The third novel took a completely new turn with a genre change. Book one was a paranormal mystery, book two was mostly a paranormal, spiritual journey with hints of mystery. While the third novel took on more of a science fiction feel. That, above all else, bothered me and made it harder for me to enjoy it.
I gave this novel four and a half out of five stars and would recommend it to readers who can handle such a genre change.
I bought my copy of this novel at a local thrift store and the image featured above is my own.
A rose by any other name still smells as sweet, or does it?
Belle is convinced that she was given the wrong name. The name Belle means beautiful, and she is convinced that she is anything but; not like her two older sisters. Unfortunately, there is nothing she can do about it. She simply must let it go. In doing so, she finds pleasure in woodcarving and hopes to one day be able to carve a branch of the Heartwood tree and reveal the face of her one true love.
When Belle and her family are forced to move away from the home she has always known, they must travel through the forest that surrounds the town. Later, during a fierce storm, her father stumbles from the path and finds himself at the base of the legendary Heartwood tree, and face-to-face with the lonely beast who guards it. He manages to make a deal with the Beast; he can go home to his family only as long as Belle carves from the Heartwood branch for him.
I enjoyed this unique and beautiful retelling of one of my favorite fairy tales. This is not the same story Disney told in their version of Beauty and the Beast and I was happy to see some of the original aspects of the original Grimm stories coming through.
Belle is an interesting character. I was surprised by how much her name bothered her and how much thought she put into her beauty and appearance. One of the things I’ve always liked about Belle was her down to earth spirit and her focus on other, more important, aspects of life.
I was also happy to see her siblings and mother return to the scene. I was a little worried about her father’s friend and business partner. I was worried that he might end up being the beast but I was happy to discover that my worries were completely unfounded.
The writing style is perfectly suited for the age group of the targeted audience. The vocabulary is appropriate while still conveying the differences in the setting and the time period.
The Beast and his home was nothing like I was expecting. I’m not exactly sure what was so different about him personally, but there was something that made him different.
I really, really liked this novel and would give it four out of five stars. I would recommend this novel to fans of Beauty and the Beast who is not extremely attached to Disney's version.
I bought my copy of this novel from a local thrift store and the image above is my own.
On the night Aunty died, Mup caught her first glimpse of the Raggedy Witches. They chased Mup, her mother, and her little brother all the way home, their pale faces flashing overhead through the trees. The Raggedy Witches are relentless in their devotion to the tyrannical queen they serve. The queen has outlawed nearly all magic and runs her lands through fear and oppression. She also just happens to be Mup’s grandmother.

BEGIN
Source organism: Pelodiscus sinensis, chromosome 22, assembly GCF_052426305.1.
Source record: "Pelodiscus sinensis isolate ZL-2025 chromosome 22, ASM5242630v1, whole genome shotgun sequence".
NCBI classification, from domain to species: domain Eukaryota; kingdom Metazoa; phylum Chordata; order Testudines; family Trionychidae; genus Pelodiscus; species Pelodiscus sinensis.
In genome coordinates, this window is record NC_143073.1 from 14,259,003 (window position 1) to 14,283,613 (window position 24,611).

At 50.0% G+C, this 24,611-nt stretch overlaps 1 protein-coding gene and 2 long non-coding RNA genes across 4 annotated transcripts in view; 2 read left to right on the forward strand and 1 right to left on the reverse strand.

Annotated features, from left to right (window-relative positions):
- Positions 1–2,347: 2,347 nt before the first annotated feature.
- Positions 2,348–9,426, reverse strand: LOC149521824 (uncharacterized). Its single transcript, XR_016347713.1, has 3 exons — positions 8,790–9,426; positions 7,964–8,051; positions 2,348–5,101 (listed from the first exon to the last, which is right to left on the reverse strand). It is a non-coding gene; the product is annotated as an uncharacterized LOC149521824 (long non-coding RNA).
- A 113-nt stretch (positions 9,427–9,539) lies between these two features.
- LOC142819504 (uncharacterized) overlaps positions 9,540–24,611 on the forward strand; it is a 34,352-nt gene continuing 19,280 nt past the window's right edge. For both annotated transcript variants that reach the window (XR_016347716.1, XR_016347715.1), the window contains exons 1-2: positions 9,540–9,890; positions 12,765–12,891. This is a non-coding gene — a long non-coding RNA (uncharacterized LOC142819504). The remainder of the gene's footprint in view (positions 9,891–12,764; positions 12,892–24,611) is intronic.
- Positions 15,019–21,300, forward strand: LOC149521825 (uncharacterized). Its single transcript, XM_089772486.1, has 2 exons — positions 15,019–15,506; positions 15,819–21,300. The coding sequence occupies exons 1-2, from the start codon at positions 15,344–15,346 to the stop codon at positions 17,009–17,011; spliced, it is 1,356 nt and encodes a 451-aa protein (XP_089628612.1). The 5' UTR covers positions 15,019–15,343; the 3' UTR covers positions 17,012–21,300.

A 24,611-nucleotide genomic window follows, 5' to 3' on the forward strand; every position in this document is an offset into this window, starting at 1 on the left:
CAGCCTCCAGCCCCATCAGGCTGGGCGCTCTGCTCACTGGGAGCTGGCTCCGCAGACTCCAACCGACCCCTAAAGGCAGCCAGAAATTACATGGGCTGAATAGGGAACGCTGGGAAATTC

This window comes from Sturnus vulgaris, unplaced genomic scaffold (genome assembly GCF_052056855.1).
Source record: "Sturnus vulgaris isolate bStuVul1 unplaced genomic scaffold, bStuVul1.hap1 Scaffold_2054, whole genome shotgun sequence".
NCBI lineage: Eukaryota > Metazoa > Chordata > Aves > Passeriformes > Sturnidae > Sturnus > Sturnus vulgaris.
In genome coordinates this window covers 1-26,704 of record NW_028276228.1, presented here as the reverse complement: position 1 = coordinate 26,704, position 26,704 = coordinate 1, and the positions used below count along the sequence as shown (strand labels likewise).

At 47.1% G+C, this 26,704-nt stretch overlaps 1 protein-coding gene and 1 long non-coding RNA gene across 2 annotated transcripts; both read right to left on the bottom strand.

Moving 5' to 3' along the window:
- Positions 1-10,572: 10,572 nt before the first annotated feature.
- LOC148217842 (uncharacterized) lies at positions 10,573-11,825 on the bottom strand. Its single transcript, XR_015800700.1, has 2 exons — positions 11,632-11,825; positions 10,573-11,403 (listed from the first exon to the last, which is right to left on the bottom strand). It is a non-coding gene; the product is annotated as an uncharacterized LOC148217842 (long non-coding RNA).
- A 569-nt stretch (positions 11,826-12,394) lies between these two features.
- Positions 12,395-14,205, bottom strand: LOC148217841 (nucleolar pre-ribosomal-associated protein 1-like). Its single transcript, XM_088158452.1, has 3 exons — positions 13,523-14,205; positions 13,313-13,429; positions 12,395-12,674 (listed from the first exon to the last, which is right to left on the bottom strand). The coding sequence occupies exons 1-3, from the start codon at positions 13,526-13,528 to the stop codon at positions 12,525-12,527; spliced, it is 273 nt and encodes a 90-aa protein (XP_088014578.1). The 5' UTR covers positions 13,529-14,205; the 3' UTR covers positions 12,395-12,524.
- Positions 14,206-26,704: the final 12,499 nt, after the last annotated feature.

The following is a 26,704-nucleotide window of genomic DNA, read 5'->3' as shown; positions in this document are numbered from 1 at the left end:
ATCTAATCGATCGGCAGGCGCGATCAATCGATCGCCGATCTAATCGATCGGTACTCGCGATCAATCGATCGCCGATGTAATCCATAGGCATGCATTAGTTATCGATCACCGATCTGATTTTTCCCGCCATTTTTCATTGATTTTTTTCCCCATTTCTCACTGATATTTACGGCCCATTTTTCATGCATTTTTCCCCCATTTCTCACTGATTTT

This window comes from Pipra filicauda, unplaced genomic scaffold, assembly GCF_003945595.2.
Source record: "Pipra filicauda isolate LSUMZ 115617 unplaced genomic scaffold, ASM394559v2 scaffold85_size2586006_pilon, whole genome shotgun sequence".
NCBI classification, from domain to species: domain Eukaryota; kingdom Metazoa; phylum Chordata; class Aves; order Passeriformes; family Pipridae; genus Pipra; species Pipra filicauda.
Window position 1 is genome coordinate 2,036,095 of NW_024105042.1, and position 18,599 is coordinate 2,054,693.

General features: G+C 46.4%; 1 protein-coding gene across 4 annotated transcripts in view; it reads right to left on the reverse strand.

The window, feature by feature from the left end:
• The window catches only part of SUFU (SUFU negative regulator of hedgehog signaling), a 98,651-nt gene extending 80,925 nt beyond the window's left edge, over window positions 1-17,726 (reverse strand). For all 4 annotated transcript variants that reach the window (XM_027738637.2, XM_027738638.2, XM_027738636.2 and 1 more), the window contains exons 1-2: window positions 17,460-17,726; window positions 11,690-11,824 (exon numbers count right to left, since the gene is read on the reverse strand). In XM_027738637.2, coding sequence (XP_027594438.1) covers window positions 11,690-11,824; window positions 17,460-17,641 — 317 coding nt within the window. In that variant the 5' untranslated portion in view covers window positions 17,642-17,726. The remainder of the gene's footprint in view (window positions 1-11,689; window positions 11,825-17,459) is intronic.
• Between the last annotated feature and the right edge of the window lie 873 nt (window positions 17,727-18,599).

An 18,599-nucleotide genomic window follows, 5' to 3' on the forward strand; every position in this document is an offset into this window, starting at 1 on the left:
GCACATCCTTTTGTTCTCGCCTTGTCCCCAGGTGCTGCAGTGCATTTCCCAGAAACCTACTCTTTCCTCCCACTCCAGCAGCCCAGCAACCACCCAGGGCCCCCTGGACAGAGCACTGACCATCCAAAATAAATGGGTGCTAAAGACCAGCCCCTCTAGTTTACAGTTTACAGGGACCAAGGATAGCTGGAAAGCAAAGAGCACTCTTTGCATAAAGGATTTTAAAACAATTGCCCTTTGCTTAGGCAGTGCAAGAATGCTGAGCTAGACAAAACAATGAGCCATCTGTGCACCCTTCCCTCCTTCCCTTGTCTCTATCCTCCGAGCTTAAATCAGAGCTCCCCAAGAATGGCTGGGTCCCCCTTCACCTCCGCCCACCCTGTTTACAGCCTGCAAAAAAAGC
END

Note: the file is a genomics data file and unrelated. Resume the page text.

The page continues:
When the Raggedy Witches kidnap Mup’s father, it is up to Mup and her mother to enter the witches’ realm and rescue him before it is too late.
I loved this novel. I found it to be extremely unique and intriguing, unlike anything I have read in a long while. I am now doubly intrigued by the Irish mythology and folktales.
Mup is a very interesting young character, full of spark and a sense of style to match my five-year-old's. Mup believes in magic and bad witches and things that go bump in the night, and unlike any young girl, they do scare her a little bit. At the same time, she knows the power of good is stronger than that of evil.
Her mother is an intense character whom I will admit I didn’t care much for. Half of the book I was questioning whether or not she cared about rescuing her husband. Something in the way she acted that made me feel as though she would rather not be a mother, and that upset me.
The setting is vague and magical at the same time. The fact that Mup lives in our world but her grandmother lives in an alternative plane is very interesting, especially considering that these planes connect in Mup’s backyard.
There isn't too much to their journey, action-wise, but not in a bad way. Mup and her mother meet numerous magical people and go to a number of new places.
I highly enjoyed this novel and will be researching Irish lore more. I gave this novel four out of five stars and would recommend it to readers who enjoy unique and magical reads.
I received my copy of this novel from librarything.com for the sole purpose of providing an honest review. The image above is my own.
When Leni’s parents won the lottery, she was a young girl, they went a little crazy. They built an elaborate mansion, they put Leni and her sister in the most expensive private school they could find, and even bought her a dolphin for her birthday; she made them return the dolphin, of course. Now the money is running out and the only money left is in Leni’s trust fund. She knows her parents expect her to give it to them even though she knows it will disappear the same way the rest of the money did.
When her older sister, Natasha, confesses to having had something to do with their parents winning the lottery, Leni doesn’t know what to say. When Natasha claims that the money is a curse she begs Leni not to give it to their parents and to find a way to break the curse before it is too late. But how?